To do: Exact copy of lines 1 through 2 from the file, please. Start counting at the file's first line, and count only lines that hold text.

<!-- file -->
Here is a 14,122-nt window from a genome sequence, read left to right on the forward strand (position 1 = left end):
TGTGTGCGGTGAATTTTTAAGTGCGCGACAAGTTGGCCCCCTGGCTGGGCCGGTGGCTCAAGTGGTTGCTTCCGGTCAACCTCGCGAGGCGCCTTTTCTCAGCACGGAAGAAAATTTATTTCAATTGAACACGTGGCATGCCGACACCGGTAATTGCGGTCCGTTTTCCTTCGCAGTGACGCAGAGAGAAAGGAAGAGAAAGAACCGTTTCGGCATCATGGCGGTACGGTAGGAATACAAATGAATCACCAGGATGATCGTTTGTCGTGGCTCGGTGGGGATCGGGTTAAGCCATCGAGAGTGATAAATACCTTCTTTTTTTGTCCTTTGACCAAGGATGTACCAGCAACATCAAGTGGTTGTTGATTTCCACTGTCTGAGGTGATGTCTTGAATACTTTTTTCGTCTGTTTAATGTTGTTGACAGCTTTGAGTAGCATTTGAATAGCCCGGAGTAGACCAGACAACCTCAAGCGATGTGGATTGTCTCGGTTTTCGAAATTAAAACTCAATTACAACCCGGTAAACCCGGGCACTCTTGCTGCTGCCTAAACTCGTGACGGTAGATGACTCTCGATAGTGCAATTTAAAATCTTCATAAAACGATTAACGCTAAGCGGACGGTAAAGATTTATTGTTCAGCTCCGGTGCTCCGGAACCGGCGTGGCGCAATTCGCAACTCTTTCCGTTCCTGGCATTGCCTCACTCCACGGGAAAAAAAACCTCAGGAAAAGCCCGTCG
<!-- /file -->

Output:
Here is a 14,122-nt window from a genome sequence, read left to right on the forward strand (position 1 = left end):
TGTGTGCGGTGAATTTTTAAGTGCGCGACAAGTTGGCCCCCTGGCTGGGCCGGTGGCTCAAGTGGTTGCTTCCGGTCAACCTCGCGAGGCGCCTTTTCTCAGCACGGAAGAAAATTTATTTCAATTGAACACGTGGCATGCCGACACCGGTAATTGCGGTCCGTTTTCCTTCGCAGTGACGCAGAGAGAAAGGAAGAGAAAGAACCGTTTCGGCATCATGGCGGTACGGTAGGAATACAAATGAATCACCAGGATGATCGTTTGTCGTGGCTCGGTGGGGATCGGGTTAAGCCATCGAGAGTGATAAATACCTTCTTTTTTTGTCCTTTGACCAAGGATGTACCAGCAACATCAAGTGGTTGTTGATTTCCACTGTCTGAGGTGATGTCTTGAATACTTTTTTCGTCTGTTTAATGTTGTTGACAGCTTTGAGTAGCATTTGAATAGCCCGGAGTAGACCAGACAACCTCAAGCGATGTGGATTGTCTCGGTTTTCGAAATTAAAACTCAATTACAACCCGGTAAACCCGGGCACTCTTGCTGCTGCCTAAACTCGTGACGGTAGATGACTCTCGATAGTGCAATTTAAAATCTTCATAAAACGATTAACGCTAAGCGGACGGTAAAGATTTATTGTTCAGCTCCGGTGCTCCGGAACCGGCGTGGCGCAATTCGCAACTCTTTCCGTTCCTGGCATTGCCTCACTCCACGGGAAAAAAAACCTCAGGAAAAGCCCGTCG